I am more concerned about the impact on parse times and general data dictionary perforance of such large objects. I’ve found the data dictionary can be very slow for some queries when there are large numbers of extents, objects, columns…Histograms are just in there with the mix. I’ve had to work around such slow data dictionary access several times in the past and I suspect {though have not had time to in any way support this with evidence} that parsing is slowed down by unneccessary histograms. As an example of this, which actually has nothing to do with SYS.HISTGRM$, if you look back up this post at the code listing the indexes on the cluster and table, the code took between a second and two seconds to run. Normally it takes less than 1/10 of a second.

Can you do anything about the size of these objects? Well, with SYS.AUD$ Oracle allow you to delete from it and move the table to a new tablespace. If you use the SQL AUDIT command, you should include housekeeping the SYS.AUD$ table in your overall implementation.

SYS.C_OBJ#_INTCOL# and SYS.HISTGRM in it are slightly trickier. It is not easy to reduce the space used by these objects and thus the SYSTEM tablespace once they have grown large, but you can stop them getting bigger by collecting fewer column histogram statistics on your partitioned tables. Obviously that is not as simple as it sounds, but many sites with large numbers of objects do turn off the automated stats gathering and run their own code.

Automatic Statistics Gathering Fails #3 July 29, 2009

Posted by mwidlake in internals, performance.
Tags: , ,
7 comments

I’m steeling a few minutes from my lunch time to finish off this thread on the automated statistics gathering failing.
<<first post<second post

There is another way to spot what the automated stats gathering choked on but it is not that reliable. But it does involve digging a little into Oracle’s internals, which is fun.

Under 10.2 onwards, when you gather stats on a segment, either directly or via a schema, database or the automatic stats collection, Oracle stores the stats that are replaced for you automatically {I say 10.2 as I am not sure that segment-level gather_table/index_stats are automatically backed up like this. I have some old notes saying it seemed not but I am not sure if this was 9i, 10.1 or me just getting confused at the time. If anyone knows or can check back, let me know :-) }

This means you can get the stats back using the dbma_stats.restore_xxxxxxxx_stats procedures. eg dbms_stats.restore_table_stats(ownname=>user,tabname=>’TEST_P’,as_of_timestamp=>systimestamp-1);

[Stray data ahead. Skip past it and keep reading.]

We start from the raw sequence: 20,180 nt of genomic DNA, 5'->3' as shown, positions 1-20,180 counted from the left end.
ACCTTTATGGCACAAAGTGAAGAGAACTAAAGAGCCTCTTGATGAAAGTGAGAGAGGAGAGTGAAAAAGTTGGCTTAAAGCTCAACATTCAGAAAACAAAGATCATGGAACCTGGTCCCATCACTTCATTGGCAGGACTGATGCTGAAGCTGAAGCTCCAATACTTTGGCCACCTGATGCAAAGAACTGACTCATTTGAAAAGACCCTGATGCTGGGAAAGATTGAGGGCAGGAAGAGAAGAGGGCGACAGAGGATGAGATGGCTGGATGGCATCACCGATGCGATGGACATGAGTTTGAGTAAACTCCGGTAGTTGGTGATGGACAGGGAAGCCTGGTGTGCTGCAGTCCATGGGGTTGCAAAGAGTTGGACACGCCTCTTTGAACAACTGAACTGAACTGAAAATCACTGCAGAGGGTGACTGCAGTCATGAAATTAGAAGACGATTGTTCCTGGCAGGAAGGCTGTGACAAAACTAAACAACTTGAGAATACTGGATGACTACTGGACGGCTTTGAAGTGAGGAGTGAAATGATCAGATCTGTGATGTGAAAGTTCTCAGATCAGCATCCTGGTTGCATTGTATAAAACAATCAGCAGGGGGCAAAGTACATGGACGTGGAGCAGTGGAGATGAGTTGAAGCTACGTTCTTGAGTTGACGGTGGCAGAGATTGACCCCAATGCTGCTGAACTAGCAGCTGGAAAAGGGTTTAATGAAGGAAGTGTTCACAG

This will restore the stats of my table TEST_P to what they were at this time yesterday. You do not need to create a stattab table and store the prevous stats manually.
I’m not going to blog any more right now about this handy feature, the “PL/SQL packages and types” manual will tell you what you need, but I will comment that by default you can only go back 31 days.

Oracle gives you a table to see the history of stats stored, DBA_TAB_STATS_HIST

desc dba_tab_stats_history
 Name                                      Null?    Type
 ----------------------------------------- -------- ----------------------------
 OWNER                                              VARCHAR2(30)
 TABLE_NAME                                         VARCHAR2(30)
 PARTITION_NAME                                     VARCHAR2(30)
 SUBPARTITION_NAME                                  VARCHAR2(30)
 STATS_UPDATE_TIME                                  TIMESTAMP(6) WITH TIME ZONE

select owner,table_name, partition_name,stats_update_time
from dba_tab_stats_history
where table_name='TEST_P'  and owner=user

OWNER    TABLE_NAME PARTITION_NAME  STATS_UPDATE_TIME
-------- ---------- --------------- --------------------------------
WIDLAKEM TEST_P                     28-JUL-09 13.59.43.647785 +00:00
WIDLAKEM TEST_P     ID_10K          28-JUL-09 13.59.43.647785 +00:00
WIDLAKEM TEST_P     ID_30K          28-JUL-09 13.59.43.647785 +00:00
WIDLAKEM TEST_P     ID_MAX          28-JUL-09 13.59.43.647785 +00:00
WIDLAKEM TEST_P     ID_40K          28-JUL-09 13.59.43.647785 +00:00
WIDLAKEM TEST_P     ID_20K          28-JUL-09 13.59.43.647785 +00:00